Locals headed to the lakesides in July 1924
We've had our fair share of heat and humidity so far this summer. For many, we can take refuge in air conditioning these days, but there wasn't a whole lot of this kind of escape from the heat in our area in July 1924, as Willis Carrier's invention was only starting to become popular.
- Monday, July 7, 2014
Local closures, communism, bike parade highlighted July 1949
Saying farewell to two longstanding institutions, a local scare by the "Red Menace," and a Bicycle Mardi Gras were all part of our local life and times in July 1949.
- Saturday, July 5, 2014
Oneonta's July Fourth of 1919 honored World War I veterans
When it comes to fun, food and fireworks on the Fourth of July weekend, Otsego County has our area covered--from Springfield in the north to Oneonta in the south. Both communities expanded their celebrations to two days this year.
- Monday, June 30, 2014
Public broadcasting in area got start 55 years ago
Not too long ago when we had terrestrial-only media; radio and television, reception was caught by an antenna, whether it be on top of our homes or community cable antennas, as well as those attached to our radio or television sets.
- Saturday, June 28, 2014
Local communities competed for new railroad lines in 1889
The present-day competition to have a resort casino built in a community near our region is fierce. Broome and Tioga counties are in the running. Howes Cave is competing against Amsterdam, Albany and East Greenbush -- all for the lucrative prize of jobs and tax revenues. Today's casino fervor is much like another kind 125 years ago, when nearly every local community wanted to have a new railroad "trunk line" pass through it.
- Monday, June 23, 2014
Dry post-prom party tradition began locally in 1984
High school prom and graduation season can be an incredibly exciting time for local students. It can also be a time of high anxiety for the parents of the grads, especially the times after the prom or graduation events end and the after parties begin.
- Saturday, June 21, 2014
Area schooling could be rough-and-tumble in 19th century
Another school year is coming to an end for the schools across our region. It is a time to reflect upon achievements for some, what lies ahead after school is out, and to say so long to friends and good riddance to enemies.
- Monday, June 16, 2014
Changing downtown Oneonta, education made news in June 1984
A new role was emerging for downtown Oneonta. High technology was also emerging as an aid in teaching in Oneonta's schools. The city mourned in the loss of an OHS grad, working as a Peace Corps volunteer in West Africa. These were all a part of our local life and times during June 1984.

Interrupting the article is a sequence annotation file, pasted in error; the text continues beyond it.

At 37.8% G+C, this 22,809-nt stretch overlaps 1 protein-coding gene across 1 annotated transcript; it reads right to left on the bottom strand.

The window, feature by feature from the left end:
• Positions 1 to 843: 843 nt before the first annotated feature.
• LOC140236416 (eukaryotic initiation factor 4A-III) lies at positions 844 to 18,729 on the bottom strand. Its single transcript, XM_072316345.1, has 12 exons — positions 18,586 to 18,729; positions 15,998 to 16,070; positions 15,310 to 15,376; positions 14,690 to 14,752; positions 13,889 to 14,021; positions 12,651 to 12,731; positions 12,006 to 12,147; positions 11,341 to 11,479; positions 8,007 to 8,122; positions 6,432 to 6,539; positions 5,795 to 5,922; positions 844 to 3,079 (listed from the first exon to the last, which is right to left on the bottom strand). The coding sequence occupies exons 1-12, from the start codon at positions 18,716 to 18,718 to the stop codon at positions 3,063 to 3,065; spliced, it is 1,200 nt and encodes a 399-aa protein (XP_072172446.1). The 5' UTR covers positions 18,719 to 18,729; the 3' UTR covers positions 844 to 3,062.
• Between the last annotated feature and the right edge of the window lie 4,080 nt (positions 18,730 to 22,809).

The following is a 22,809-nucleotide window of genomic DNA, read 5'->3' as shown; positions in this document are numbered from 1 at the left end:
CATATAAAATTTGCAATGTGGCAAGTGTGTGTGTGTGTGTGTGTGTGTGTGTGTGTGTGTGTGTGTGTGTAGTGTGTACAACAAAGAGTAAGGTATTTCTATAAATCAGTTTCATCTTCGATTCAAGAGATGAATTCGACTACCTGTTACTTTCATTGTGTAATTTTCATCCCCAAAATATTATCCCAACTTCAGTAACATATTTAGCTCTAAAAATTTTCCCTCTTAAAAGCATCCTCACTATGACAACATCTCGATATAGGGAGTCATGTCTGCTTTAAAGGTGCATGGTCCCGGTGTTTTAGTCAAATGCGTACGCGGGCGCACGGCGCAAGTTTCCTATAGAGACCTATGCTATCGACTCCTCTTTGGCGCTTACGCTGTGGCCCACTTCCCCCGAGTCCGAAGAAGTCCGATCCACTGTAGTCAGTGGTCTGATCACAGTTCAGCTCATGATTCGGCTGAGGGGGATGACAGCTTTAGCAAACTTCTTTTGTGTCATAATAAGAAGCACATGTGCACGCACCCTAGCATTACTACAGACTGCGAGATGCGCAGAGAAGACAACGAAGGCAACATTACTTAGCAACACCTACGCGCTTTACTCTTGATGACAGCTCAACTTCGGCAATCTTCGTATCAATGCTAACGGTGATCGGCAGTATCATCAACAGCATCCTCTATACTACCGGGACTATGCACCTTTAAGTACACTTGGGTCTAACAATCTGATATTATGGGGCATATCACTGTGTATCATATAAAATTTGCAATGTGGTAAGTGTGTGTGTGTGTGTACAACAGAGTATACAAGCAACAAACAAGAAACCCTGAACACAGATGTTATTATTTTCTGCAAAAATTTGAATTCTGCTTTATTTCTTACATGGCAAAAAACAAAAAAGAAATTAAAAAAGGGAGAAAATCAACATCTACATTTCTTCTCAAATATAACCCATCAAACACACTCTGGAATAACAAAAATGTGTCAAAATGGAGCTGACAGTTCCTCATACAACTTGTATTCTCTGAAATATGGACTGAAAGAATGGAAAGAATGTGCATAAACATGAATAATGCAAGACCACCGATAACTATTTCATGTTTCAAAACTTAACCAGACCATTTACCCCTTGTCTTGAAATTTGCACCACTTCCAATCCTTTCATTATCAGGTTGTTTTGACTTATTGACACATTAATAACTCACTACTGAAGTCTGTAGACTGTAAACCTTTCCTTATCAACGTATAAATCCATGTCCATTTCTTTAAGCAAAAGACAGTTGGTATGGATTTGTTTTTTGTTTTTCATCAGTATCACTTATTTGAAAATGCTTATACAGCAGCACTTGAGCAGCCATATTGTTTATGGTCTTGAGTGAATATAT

- Saturday, June 14, 2014
Oneonta's brick, construction industries thrived in 1894
Any business that manufactured bricks, or those who were skilled in bricklaying and masonry, were in for a robust construction season in Oneonta in 1894.
- Monday, June 9, 2014
Emergency management plan paid off for Sidney in 1984
If there had ever been any doubts about the value of a having an emergency management plan in place in Sidney, all doubts were cast aside in June 1984 when a fuel depot in the village experienced a series of explosions in the early morning hours of Saturday, June 9.
- Saturday, June 7, 2014
Harold Hunt tallied decades as iconic coach, teacher at OHS
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- Monday, June 2, 2014
Business changes, developments were plentiful in June 1974
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- Saturday, May 24, 2014
A good militia in Oneonta became reason for building an armory
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- Monday, May 19, 2014
Sidney saw major housing booms in 1940 and 1964
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- Saturday, May 17, 2014
Agriculture, housing boosts sought locally in 1919
Restoring prosperity to the Oneonta area and Otsego County has certainly been in the local news in recent years. Formation of organizations such as the Greater Oneonta Economic Development Council may come to mind, as well as the much publicized economic and "sustainability" summits, all to promote job growth and new business ventures.
- Monday, May 12, 2014
Changes to landscape, local media made news in May 1974
Construction projects, a notable land acquisition and some changes in local media were topics making news during the month of May 1974.
- Future Hall of Famer Mack visited Oneonta in 1924